July 4, 1999 issue of London’s The Sunday
Telegraph newspaper carried an excellent full page
account of Sheila’s experience when as a 16 year old
student touring Ireland she got caught-up in rioting in the
Bogside during which she took a photograph of children
making petrol bombs which were being used in the fracas.
The article described that event and a trip back 30
years later during which she located and interviewed the
children in the photograph. Sheila is the
daughter of Betty Tinneny of Killahurk, Carrigallen.
was August 12, 1969 and I stood in Rossville
Street, in the Bogside district of Londonderry,
surrounded by a Catholic crowd. Earlier in the day, the Apprentice Boys
had marched through the city, in their annual
comoration of the Siege of 1688. Tension between Catholics and Protestants
was palpable. Trouble was expected.
started with jeers and stone throwing.Within hours, it had escalated into
fierce rioting between Catholics and the RUC.
The Battle of the Bogside had begun,
marking the beginning of 30 years of violence.
stood, transfixed as a line of RUC officers 20
abreast, wielding batons and riot shields, broke
through makeshift barricades and charged
straight into us. A crowd of Loyalists taking advantage of
the breach, followed behind the catholic crowd
scattered in panic.
was not a rioter, I was an English schoolgirl
hitchhiking around Ireland in the summer
holidays with my friends, Pat and Laura. We each had Irish Catholic parents.
They believed Ireland would be a safe
place for our first solo holidays. We had simply fetched up in Londonderry
– the wrong place, the wrong time.
at facing a wall of charging policemen gave way
to panic. We
turned and ran. We scaled a high wall and sought
sanctuary in nearby flats.
was impossible to leave the Bogside that night.
A Catholic family, the Quiggs, kindly put
us up and we left the next morning.
knew little of Irish history at that time.
My father talked of being a runner for
the IRA as a child. He told stories of the Black and Tans
cruising the countryside in drunken mobs,
randomly shooting at passers-by and burning down
cottages – along with their inhabitants.
He described how in Belfast, pigs heads
were stuck on spikes with the label “Cured in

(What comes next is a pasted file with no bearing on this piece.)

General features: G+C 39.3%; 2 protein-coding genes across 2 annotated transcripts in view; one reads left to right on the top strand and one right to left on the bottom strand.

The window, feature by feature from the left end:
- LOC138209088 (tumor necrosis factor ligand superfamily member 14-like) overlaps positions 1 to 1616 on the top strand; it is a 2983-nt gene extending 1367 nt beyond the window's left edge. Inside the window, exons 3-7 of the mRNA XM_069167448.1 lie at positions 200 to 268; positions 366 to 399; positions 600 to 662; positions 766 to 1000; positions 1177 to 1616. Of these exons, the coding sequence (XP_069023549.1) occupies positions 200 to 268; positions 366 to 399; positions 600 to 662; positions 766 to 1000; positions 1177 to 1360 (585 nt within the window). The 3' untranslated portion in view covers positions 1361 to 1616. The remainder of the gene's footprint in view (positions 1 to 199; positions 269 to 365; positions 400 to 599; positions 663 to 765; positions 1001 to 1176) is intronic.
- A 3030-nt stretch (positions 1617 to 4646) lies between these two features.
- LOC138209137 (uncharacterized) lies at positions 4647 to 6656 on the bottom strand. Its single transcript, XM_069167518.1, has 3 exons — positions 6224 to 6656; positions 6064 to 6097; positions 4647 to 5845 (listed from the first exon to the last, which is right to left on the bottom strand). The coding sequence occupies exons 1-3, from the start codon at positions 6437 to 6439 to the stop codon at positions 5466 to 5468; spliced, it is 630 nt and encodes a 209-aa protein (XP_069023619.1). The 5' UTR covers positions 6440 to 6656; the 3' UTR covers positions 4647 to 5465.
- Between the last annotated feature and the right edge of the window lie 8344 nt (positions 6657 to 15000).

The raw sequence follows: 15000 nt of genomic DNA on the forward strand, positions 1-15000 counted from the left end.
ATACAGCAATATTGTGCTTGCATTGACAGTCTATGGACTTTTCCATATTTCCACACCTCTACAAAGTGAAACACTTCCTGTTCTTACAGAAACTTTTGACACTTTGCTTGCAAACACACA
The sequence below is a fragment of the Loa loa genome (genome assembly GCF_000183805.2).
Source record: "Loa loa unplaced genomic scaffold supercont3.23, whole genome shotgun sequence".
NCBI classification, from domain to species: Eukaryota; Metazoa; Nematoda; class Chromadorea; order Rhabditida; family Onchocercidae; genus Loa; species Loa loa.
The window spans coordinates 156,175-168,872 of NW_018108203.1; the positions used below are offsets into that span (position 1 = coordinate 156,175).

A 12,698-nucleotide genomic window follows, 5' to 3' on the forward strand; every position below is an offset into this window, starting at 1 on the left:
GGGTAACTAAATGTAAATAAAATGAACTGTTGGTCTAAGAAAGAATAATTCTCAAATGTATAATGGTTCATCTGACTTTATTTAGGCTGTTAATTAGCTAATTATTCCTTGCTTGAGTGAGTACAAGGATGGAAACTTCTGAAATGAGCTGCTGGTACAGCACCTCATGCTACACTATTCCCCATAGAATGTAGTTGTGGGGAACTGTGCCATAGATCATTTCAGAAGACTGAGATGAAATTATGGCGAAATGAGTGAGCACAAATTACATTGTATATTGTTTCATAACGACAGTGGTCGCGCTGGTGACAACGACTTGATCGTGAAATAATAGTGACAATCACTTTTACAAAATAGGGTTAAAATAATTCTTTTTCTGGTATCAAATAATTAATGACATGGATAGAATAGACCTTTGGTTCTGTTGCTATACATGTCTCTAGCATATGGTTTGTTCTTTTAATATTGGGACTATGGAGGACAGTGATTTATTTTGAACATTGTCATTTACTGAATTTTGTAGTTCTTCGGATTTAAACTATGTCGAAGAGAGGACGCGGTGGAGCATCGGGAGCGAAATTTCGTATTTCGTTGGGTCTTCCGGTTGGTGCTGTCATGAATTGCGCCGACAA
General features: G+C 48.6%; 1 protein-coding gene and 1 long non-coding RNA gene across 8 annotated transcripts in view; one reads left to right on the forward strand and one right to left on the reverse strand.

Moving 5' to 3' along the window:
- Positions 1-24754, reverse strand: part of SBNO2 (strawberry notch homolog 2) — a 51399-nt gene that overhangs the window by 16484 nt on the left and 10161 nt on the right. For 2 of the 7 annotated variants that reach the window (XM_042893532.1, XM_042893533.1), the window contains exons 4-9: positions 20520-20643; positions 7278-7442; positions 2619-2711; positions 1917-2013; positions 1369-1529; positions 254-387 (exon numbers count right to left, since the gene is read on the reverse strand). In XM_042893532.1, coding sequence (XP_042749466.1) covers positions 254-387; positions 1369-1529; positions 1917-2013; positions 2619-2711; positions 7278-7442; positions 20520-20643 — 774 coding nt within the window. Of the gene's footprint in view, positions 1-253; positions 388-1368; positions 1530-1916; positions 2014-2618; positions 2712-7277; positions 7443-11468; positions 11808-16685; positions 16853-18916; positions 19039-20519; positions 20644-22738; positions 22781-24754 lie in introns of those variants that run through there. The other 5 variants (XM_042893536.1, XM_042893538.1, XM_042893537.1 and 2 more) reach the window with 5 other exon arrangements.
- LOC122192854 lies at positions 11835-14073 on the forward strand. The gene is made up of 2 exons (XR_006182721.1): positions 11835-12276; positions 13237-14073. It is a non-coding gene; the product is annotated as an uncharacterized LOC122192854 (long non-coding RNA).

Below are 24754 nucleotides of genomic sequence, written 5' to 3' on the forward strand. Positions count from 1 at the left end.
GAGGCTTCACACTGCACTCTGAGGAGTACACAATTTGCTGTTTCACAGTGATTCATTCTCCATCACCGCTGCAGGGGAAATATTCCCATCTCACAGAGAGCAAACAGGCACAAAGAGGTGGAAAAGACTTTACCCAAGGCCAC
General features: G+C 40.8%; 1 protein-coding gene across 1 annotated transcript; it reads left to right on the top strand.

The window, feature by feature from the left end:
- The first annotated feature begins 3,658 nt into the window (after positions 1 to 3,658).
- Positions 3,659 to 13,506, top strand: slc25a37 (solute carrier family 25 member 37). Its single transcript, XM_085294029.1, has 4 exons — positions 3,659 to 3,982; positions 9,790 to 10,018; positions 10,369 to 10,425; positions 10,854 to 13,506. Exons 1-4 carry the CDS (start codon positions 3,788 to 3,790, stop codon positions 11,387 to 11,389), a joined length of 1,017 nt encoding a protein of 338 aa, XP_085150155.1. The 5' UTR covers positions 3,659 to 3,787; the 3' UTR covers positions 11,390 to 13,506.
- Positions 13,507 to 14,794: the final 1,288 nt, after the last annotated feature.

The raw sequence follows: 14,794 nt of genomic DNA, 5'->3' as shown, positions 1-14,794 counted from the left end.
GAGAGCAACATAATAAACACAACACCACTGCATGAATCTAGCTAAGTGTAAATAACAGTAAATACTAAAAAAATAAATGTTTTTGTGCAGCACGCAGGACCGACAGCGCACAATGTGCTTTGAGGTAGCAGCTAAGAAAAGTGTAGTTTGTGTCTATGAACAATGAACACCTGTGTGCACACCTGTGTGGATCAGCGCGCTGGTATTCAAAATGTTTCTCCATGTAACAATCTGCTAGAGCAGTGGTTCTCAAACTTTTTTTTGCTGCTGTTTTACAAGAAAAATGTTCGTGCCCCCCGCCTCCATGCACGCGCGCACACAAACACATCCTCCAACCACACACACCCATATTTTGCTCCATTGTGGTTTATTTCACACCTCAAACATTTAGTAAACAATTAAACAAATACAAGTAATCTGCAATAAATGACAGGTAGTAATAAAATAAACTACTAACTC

had laughed and walked away. What had that to do with my life as a
teenager in London in the late 1960? I was listening to Pink Floyd in Hyde
was more interested in Vietnam than Ulster.
and inadvertently, I had entered my fathers’
took six photos that day with my Kodak
Instamatic: the Apprentice Boys’ march, the
Rossville Street crowd, four children making
did not visit Londonderry again for 30 years,
not until I returned last week to make a
programme for Radio 4. I wanted to find the people in the
pictures, to see what had happened to them in
the intervening years, to find out how their
lives had parralled the Troubles. In particular I wanted to find the
children in the petrol bomb picture. Had they
grown up to become bank managers? IRA men?
Would they want to be found?
the help of the local newspaper, the Derry
Journal, I tracked down the family we had stayed
I hit luck.
that’s one of the Kelly brothers, probably
Tony,” said a lady at the community centre
after studying my photograph.
was sent to a taxi rank in a dark street to find
Patty Kelly, Tony’s brother. From there, I was directed to Paddy’s
arrived unannounced asking for Tony. Paddy was wary, but invited me in.
I showed him the photograph.
that’s not Tony,” he said. I felt deflated.
Had I been sent on a false trail? Later I discovered that Tony was an IRA
prisoner who had escaped from Long Kesh. He is still on the run.
seized me up for an hour, while we talked about
the peace talks and my Dad. Then he picked up the photograph again.
one there. I think that’s Jim Muldoon.”
phoned Jim, he agreed to come round to Paddy’s
after work. Jim is a burly, humorous man, now working
as a butcher. He was delighted to see the photo of his
was 10 or 11 then,” he said. “Those petrol bombs were shipped down
older would have put in the petrol and the rags.
We were on school break. It was to pass the time. You were never doing it hurt anybody. If
my Mom had seen me she would have killed me.
She thought I was a saint.
I hadn’t been involved, I would have been the
odd one out. I use to get out of bed at night, put my